We think there is more risk of a downside price move from demand-related issues and
US supply-related outperformance than the risk of bullishness related to sharp OPEC
supply cuts. With the lower start to the year, we rebase our price expectations in 2019 with
a downward revision in Q1 from $71 to $65. OPEC has more than telegraphed its intent to
bring supply down further, yet OECD inventory data will not be available in March, and we
think US inventory data is likely to remain too noisy with refining turnarounds to give
market participants much conviction that cuts in Saudi, Kuwaiti and Iraqi exports to the US
have entirely offset the decline in runs. We think they will have, but that data may not show
it until late March or April. So, barring a sharp deceleration in output in Venezuela and
Nigeria – both possibilities but not our base case – we think it is hard to see a sustainable
price rally above the $65 Brent range in 1Q.

On the demand side, it is likely to get worse before it gets better, and such sentiment may
weigh on markets all the way through Q2 as well. Our global economics team maintains its
3.7% forecast growth rate for the year, the same level as in November (prior to data
showing the economy is slowing). And in China our economists continue to flag downside
risks for their 6.2% real GDP growth forecast in 2019. Their BACA credit impulse (Figure 4)
correlates well with the Li Keqiang index (including rail freight and electricity consumption),
suggesting that the first half of the year will be subject to further downward pressure,
although recently released data show some green shoots (see China: December domestic
demand stabilises at low level, 20 January).

Our analysis shows that China’s total oil demand growth slows by 0.6% for every 1%
reduction in its PPP GDP growth. Macro drivers vary greatly on a product level. While real
GDP growth, retail prices and passenger car sales (plus a small but rapidly growing share of
electric vehicles) affect gasoline demand, diesel demand is more influenced by industrial

FIGURE 4 FIGURE 5
WTI spreads continue to weaken while Brent spreads are China credit impulse signaling further weakness ahead but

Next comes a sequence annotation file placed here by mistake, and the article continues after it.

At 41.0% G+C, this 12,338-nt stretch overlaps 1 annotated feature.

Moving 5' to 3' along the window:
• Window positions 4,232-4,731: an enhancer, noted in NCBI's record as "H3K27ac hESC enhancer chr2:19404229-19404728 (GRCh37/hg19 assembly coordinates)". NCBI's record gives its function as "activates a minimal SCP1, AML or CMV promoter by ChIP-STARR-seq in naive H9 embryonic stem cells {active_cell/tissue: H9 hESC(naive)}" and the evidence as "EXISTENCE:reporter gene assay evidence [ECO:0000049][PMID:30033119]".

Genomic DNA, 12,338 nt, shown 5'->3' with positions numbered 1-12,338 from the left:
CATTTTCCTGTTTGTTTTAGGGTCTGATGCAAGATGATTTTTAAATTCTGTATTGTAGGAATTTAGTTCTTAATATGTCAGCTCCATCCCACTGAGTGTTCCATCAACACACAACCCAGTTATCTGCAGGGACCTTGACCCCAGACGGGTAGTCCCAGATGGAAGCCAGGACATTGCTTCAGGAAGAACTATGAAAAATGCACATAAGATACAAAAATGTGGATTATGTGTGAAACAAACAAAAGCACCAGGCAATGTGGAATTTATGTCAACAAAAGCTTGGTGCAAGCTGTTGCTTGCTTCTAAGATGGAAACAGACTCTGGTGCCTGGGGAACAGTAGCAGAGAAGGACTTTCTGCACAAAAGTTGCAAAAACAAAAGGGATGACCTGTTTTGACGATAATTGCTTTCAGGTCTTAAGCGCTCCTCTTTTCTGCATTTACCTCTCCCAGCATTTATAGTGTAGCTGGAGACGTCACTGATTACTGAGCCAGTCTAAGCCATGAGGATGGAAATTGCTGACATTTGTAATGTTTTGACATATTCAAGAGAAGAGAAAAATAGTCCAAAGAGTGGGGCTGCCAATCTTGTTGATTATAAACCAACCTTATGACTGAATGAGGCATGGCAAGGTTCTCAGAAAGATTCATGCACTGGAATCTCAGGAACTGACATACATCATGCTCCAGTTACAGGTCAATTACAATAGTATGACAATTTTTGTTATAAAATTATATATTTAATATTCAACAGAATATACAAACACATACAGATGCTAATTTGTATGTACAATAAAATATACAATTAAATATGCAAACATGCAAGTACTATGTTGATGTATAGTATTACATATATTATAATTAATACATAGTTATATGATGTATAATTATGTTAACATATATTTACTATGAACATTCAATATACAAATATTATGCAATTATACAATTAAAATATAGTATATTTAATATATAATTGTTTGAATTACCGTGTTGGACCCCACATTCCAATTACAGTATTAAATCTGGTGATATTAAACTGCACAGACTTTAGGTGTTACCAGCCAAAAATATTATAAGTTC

now stronger than pre-Nov 2018 then a rebound

Brent WTI 14% Fcst 15.0%


90 1.50
Brent 1-2 WTI 1-2
12%
10.0%
80 1.00 10%
While Brent
8% 5.0%
70 spreads stabilized, 0.50 8.4%
WTI has not
6% 0.0%
60 0.00
4%
-5.0%
50 Brent and WTI spreads did not -0.50 2%
support the upward price move
0% -10.0%
40 -1.00 Jan-12 Jul-13 Jan-15 Jul-16 Jan-18 Jul-19
Aug-18 Sep-18 Oct-18 Nov-18 Dec-18 Jan-19 LKQ index (LHS) BACA Impulse (-6m lag)
Source: Bloomberg, Barclays Research Source: WIND, Barclays Economics Research

24 January 2019 4
Barclays | The Blue Drum

output growth, which has slowed significantly recently. We currently peg China’s 2019
demand growth at 440 kb/d, slightly higher than before due to a methodology update with
the availability of fuel-level trade and stock data, but risks are skewed to the downside.

OPEC Strikes Back: Bullish for the balance of 2019


We see Brent prices averaging $70/b and WTI at $62/b in 2019, around $8/b above
Brent strip prices. Despite our Q1 downward price forecast revision, we make only minor
adjustments for the balance of the year. In our view, the inventory situation remains
conducive to a rebound (we show a 0.5 mb/d draw in Q1). The market is not swimming in
400mb of excess petroleum inventories vs the five-year average, as it was in 2015 (Figure
1). Rather the excess in November was around 40mb. In order to mitigate price downside,
Saudi Arabia’s leadership has expressed that it is willing to export crude and product
volumes to and from areas of excess and with different types depending on the demand –
we think it is capable of doing so.

Also, earnings season starts in the next few weeks, and we think this could be a
constructive signal to the market. Our equity research analysts have coverage for more